Let’s practice all year what we preach on the Fourth of July

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It’s always easier to speak lofty ideals than to live up to them.

Preachers face this difficult challenge. Week after week, we have to get up in the pulpit and give sermons, of all things. We consult with people on the most intimate challenges of their lives, and try to be helpful. It’s a lifelong challenge to live with integrity in the face of what we preach whether it is about prayer, money or relationships.

But preachers aren’t the only ones who face this challenge. On U.S. Independence Day, I’ve been thinking about American ideals and the daily opportunity to live up to them. This gorgeous photo (from Death to the Stock Photo) reminds me of the phrase “from sea to shining sea” in “God Bless America.”

When I was choosing hymns for worship, I wasn’t crazy about patriotic hymns around the Fourth of July. I felt like worship should be about God, not praising America. But the one patriotic song I liked the best and seemed most appropriate for worship was “America the Beautiful.” The lyrics say this:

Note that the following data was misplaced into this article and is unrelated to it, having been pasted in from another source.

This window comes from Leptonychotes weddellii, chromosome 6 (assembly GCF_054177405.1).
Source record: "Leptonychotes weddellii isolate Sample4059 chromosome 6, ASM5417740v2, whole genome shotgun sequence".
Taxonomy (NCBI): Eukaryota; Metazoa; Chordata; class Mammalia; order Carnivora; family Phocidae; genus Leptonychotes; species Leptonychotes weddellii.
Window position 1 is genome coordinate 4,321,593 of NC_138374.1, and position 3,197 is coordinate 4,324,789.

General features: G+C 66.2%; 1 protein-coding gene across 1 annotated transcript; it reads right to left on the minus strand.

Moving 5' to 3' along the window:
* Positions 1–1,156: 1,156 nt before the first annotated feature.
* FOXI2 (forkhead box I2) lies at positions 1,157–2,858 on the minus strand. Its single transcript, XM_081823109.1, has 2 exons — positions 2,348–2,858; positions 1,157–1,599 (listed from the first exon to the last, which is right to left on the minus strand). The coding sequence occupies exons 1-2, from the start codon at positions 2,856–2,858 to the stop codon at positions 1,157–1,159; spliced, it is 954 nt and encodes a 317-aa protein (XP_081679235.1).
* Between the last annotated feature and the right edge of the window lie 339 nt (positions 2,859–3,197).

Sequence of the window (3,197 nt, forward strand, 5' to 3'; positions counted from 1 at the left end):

God shed His grace on thee,
And crown thy good with brotherhood
From sea to shining sea!

With the caveat that the language is a bit patriarchal (natural for a song written around the turn of the last century) what I like is that it is aspirational. It means not that God has shed his grace on thee, but may God shed his grace on thee, and may God crown thy good with brotherhood from sea to shining sea. The song expresses that hope that we may live out our ideals of universal brother- and sisterhood across the nation.

We’ve got a long way to go, but we’ve made progress since 1900 and even more since 1776.

My hope for preachers, Christians and citizens is that we can all embody more fully these ideals between now and the next July 4.

One Response to Let’s practice all year what we preach on the Fourth of July

  1. judy mackenzie says:

    I’m late–just got this today, but like it a lot. judy

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